I know, I've published very little to the blog in the past year or so. There's been a lot going on: my mother died, followed by the death of one of my closest friends a week later. My daughter took up theatre seriously and I have been a gypsy stage mom and troupe photographer for much of the last year. Last winter I retired from my job and have been spending a lot of time on house fix ups and other necessities. In short I have been spending a lot of time accessing who and what I am and where the heck I am going, both in my life and in this blog.
Of course in the past I would have written about all this processing, but lately I haven't. The truth is I have been laboring under a serious case of writers block, and I am still working my way out. But I have pinpointed how I got into this mess in the first place.
A little over 2 years ago I was asked to become a staff writer for a web site called Lefty Pop. It was a place to write, both humorously and seriously, about pop culture, politics, and all manner of other things. For the first time I felt I was writing about the things I cared about, including politics and movies. Then, in fall of 2014, the page folded. This of course is something that happens all the time on the Internet, and it shouldn't have bothered me the way it did. But I was heartbroken. I felt myself being shoved back into the mommy blogger niche that I never really felt comfortable in. I felt further hampered by the fact that humor blogs seem to get all the attention and following, and I am not really funny, especially on paper. Meanwhile my kids were growing up and "mom" material seemed more and more limited.
And yet I love my blog, I love the readers who take the time to interact. I love the friends I have made in the blogging community. I was never aiming for high page counts or corporate reimbursements (good thing since none of it ever happened). In the all the time I wasn't writing I was still reading what others were posting. I really don't want to leave, but I do want to broaden my focus.
So, this blog will in the future be about whatever I want to talk about: current events, old movies, books, theatre, history and poetry. Sci-fi conventions. Medieval re-enactments. I also hope to share more of the many, many photos I have been taking lately. The kids and family might even make the occasional appearance, but there is so much more going on in my world, and I feel my creativity hampered when I can't write about it.
I know this isn't the conventional wisdom. Blogs are supposed to have a narrow focus, a few specific topics that draw viewers and advertisers. Most of the articles I see about blogging anymore are not about anything creative, but about attracting advertisers. And to attract advertisers you must create a huge number of page views. Well I tried to play that game, without success. I also hated it. I realized that there was no reason to write things that I did not wish to read.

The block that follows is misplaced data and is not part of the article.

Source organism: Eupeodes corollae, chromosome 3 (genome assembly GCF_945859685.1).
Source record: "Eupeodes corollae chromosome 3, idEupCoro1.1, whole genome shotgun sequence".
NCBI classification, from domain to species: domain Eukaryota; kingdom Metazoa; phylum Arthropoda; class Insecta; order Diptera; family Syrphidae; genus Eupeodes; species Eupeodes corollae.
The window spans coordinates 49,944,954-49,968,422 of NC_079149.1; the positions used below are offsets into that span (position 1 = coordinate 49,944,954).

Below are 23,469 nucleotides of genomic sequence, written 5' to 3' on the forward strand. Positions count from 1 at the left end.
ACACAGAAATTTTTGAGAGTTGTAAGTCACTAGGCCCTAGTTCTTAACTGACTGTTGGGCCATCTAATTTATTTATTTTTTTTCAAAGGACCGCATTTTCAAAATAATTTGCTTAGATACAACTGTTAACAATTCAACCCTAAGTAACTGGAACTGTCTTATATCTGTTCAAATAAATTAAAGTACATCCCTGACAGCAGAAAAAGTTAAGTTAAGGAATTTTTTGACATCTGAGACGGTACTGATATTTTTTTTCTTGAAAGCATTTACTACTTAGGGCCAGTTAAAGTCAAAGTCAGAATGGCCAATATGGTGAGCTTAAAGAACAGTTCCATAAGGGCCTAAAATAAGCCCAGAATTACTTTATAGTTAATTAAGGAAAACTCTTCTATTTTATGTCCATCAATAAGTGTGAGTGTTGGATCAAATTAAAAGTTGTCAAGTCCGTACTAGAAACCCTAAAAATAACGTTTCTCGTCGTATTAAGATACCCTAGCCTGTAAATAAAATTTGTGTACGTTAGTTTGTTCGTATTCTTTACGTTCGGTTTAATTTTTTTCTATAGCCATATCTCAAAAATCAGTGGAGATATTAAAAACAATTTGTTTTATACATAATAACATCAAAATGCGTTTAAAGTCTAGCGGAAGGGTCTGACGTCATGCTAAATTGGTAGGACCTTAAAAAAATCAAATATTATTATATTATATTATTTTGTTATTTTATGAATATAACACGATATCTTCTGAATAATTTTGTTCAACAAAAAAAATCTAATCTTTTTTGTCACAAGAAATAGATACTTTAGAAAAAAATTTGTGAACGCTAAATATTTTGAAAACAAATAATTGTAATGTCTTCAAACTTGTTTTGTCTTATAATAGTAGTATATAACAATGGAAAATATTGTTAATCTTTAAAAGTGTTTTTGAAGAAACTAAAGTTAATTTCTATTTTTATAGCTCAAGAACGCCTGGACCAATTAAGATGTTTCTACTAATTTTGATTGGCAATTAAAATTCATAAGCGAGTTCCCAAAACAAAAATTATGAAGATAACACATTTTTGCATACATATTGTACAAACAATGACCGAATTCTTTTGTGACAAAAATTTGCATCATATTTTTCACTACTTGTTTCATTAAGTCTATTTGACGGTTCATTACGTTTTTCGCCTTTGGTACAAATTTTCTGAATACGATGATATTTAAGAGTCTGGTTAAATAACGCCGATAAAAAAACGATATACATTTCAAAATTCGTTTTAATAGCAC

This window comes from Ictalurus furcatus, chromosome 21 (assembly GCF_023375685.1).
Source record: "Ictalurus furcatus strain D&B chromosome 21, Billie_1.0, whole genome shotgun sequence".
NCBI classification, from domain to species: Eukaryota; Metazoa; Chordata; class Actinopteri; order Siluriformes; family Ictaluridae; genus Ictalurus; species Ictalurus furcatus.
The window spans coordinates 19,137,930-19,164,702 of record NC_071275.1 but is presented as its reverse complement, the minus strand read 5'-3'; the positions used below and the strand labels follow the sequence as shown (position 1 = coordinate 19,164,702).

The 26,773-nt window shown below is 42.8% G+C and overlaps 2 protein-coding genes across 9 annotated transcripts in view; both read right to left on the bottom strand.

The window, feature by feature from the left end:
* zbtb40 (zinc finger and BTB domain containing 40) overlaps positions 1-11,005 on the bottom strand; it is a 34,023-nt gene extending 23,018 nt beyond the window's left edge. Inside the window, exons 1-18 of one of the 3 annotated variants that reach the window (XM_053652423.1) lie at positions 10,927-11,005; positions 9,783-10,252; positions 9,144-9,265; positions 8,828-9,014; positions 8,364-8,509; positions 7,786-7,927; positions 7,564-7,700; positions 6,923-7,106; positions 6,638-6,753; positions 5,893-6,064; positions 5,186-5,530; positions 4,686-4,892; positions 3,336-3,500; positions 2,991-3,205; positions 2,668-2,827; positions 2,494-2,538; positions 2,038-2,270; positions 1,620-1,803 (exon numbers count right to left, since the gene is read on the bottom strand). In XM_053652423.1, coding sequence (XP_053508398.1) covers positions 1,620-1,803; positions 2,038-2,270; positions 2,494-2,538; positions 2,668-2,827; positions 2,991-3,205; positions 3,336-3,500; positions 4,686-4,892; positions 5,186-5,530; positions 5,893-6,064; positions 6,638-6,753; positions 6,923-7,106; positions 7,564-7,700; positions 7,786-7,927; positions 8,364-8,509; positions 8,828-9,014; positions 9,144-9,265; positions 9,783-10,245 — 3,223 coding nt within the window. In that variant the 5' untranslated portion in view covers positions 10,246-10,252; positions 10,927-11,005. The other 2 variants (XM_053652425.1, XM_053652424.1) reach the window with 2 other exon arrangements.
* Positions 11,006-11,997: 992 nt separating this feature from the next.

I can't be the only blogger out there who feels that way. So let's be out own tribe--they who will not play by the rules. I hope you enjoy what's here. And I hope you'll share your nonconformities with me.
Tuesday, November 10, 2015
|US Army Corps of Engineers/ CC 2.0|
40 years ago today a ship sank in a storm on the Great Lakes. Not that unusual an occurrence of course. Ships sink frequently, usually receiving little notice unless their is a large loss of life or unusual circumstances. So the deaths of 29 men hauling a load of iron ore across the Great Lakes would probably have been forgotten a long time ago. Except it didn't happen, not this time.
Because the story of this shipwreck caught the attention of singer/songwriter Gordon Lightfoot. And Mr. Lightfoot, one of the great storysongtellers of our time, wrote a song about "The Wreck of the Edmund Fitzgerald." Thanks to him, everyone remembers.
When the Edmund Fitzgerald went down I was a young high school student in Northeastern Ohio. There was a lot of coverage in the local media of the tragedy. When Gordon Lightfoot released his song, I was fascinated to hear a hit record created of events I had read so much about, that had happened so close to home. The long ballad captured not only the wreck itself, but the Lakes as well.
At one time of course, this was how all stories were passed around, and how all the news was heard. If the stories survived it was by word of mouth. Poems and songs are easier to remember than prose. Troy might have been a minor siege, but Homer guaranteed the fame of everyone there. Agincourt was a great victory, but it became unforgettable when Shakespeare retold the story. Immortality often depends on such flukes.